b) the belly plate weight. A heavy plate reduces B1+ by as much as 13 Hz.
2) The next most important things are:-
a) the back plate Mode 5 frequency,
b) the belly plate Mode 5 frequency, and
c) the back plate weight.
These 2(a), 2(b) and 2(c) may affect the B1+ frequency by about 5 Hz each. A heavy back plate reduces B1+.
A very important element in what a violin sounds like is just how far B1+ is above the A1 body (or rather internal air) resonance is, the true ‘Delta’ given above.
The back is often seen as the sound ’reflector’ to the belly’s ‘projector’, so do not take too much wood off this critical area between the C-bouts of the back plate, including the area of the channel next to the linings.
So by making or adapting the belly and back plates, with .....
- good arching,
- careful edge-work and edge thicknesses and
- well chosen tap tones (Modes 2 and 5) based on
- low plate weights - heavy plates need higher tap tones -
you can predict to an accuracy of 10-15 Hz the key violin body resonances and therefore be confident that your violin will sound excellent!
How the main body resonances depend on the plate tap tones
As mentioned above, Patrick Kreit gives a lot more detail (and I mean a lot) in his book “The Sound of Stradivari”. He tells us that the sound, dynamics and clarity of a solo-grade violin, Strad or Guarnerius model, is based on the exact frequencies and ‘deltas’ of the B1+, B1- and A1 body modes, and also on the frequencies of the A0, and the B0 and CBR (C2) modes.
The diagram right (click on it) shows how important it is to get the plate tap tones right because they determine the main body resonances. The Mode 5 of the belly plate mostly sets the B1- frequency, and the back plate’s Mode 5 mostly determines the body B1+ resonance.
For example, while reading Patrick Kreit’s book I modified a 40-year old, very cheap Chinese ‘Skylark’ violin to put the Mode 5 frequencies of the belly and back plates where Patrick said they should be, and with their Mode 2’s an octave below. The key body resonances ended up where he said they would be (A0, A1, B1-, B1+). This ‘Skylark’ is now among the best sounding and easiest to play violin I have among my 12+ violins, which go up to ~$2.5k each.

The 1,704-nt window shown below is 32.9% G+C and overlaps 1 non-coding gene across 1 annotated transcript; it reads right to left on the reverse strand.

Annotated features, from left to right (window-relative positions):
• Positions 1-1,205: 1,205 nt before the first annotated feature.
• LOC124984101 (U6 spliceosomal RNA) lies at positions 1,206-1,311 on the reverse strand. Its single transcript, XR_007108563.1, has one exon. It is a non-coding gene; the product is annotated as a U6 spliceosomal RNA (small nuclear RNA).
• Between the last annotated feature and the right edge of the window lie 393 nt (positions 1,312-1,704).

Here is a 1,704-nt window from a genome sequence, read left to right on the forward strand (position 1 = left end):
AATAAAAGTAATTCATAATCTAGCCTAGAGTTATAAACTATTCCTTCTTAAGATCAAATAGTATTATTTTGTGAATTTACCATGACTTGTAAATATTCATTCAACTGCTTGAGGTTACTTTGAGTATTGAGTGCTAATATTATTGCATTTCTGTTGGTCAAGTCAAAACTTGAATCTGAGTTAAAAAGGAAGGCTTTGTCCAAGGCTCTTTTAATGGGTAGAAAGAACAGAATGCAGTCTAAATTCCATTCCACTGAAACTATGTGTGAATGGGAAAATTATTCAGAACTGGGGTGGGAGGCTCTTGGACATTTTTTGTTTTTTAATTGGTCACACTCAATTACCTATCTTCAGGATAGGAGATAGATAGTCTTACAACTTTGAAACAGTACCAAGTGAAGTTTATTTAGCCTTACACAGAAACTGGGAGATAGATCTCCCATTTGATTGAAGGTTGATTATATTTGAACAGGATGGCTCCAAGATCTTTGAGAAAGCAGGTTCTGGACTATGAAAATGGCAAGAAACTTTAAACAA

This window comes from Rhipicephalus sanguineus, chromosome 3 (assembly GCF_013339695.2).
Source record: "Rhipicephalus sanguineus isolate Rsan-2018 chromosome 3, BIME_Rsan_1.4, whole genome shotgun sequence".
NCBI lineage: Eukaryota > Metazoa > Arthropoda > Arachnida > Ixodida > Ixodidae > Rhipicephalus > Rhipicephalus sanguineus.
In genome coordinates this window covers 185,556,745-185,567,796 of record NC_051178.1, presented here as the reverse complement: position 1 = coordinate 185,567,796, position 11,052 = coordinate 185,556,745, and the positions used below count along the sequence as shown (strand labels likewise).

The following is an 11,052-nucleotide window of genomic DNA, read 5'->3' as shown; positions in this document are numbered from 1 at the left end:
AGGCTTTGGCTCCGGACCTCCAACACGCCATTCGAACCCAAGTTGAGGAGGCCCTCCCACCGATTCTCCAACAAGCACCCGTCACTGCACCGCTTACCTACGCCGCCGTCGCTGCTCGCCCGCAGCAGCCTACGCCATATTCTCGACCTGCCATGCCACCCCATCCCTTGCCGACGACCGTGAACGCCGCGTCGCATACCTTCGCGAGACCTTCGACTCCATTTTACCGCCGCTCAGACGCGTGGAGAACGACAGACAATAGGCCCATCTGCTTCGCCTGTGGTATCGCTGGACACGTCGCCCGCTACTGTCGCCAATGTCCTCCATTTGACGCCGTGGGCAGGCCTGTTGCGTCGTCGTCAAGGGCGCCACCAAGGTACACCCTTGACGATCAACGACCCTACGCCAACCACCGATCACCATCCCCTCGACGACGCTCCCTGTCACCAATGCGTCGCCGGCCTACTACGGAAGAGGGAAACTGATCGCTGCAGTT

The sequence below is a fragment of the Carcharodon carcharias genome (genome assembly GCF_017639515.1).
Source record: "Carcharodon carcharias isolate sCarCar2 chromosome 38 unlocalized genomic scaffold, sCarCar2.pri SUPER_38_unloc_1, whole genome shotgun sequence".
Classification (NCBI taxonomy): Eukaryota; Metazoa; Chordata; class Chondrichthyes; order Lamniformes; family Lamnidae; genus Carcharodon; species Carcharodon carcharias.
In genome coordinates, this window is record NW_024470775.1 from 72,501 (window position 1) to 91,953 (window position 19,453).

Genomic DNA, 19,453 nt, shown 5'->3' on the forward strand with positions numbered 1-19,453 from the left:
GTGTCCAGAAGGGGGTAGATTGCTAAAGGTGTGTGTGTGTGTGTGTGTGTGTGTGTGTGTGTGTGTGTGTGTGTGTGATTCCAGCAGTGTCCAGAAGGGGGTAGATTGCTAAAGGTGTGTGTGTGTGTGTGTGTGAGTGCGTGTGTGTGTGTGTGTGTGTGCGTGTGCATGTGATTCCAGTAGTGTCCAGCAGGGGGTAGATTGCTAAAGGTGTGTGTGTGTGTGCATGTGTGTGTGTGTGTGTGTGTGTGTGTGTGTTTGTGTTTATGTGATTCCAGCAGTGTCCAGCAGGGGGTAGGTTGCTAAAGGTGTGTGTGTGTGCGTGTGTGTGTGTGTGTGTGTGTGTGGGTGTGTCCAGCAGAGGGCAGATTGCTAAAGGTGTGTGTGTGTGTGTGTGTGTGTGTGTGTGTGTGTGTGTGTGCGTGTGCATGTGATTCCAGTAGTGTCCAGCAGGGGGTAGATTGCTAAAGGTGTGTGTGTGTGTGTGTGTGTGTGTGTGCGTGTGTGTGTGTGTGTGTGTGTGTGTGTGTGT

Apart from putting the Mode 2 an octave below Mode 5, his plate-tuning methods are based mainly on tuning Mode 5 of the plates, and also knowing what the wood’s moisture content is at all times. I have found with my data that Mode 2 measurements are actually more useful than Mode 5, but you do need to know both.
Testing my violins I can find all of these body resonances / modes as good, clear peaks in their FFT (Audacity) plots, and they are of similar amplitudes.
Getting the tap tones of the plates right, based on measuring the plate weights, goes a very long way to getting these key violin body resonances just where they should be for a good violin. We do know that the plates’ tap tones need to be within a particular range for a decent violin: what I’ve found is that selecting them to give particular B1- and B1+ frequencies close to the A1 (internal lengthwise) air resonance, gives a better sounding violin.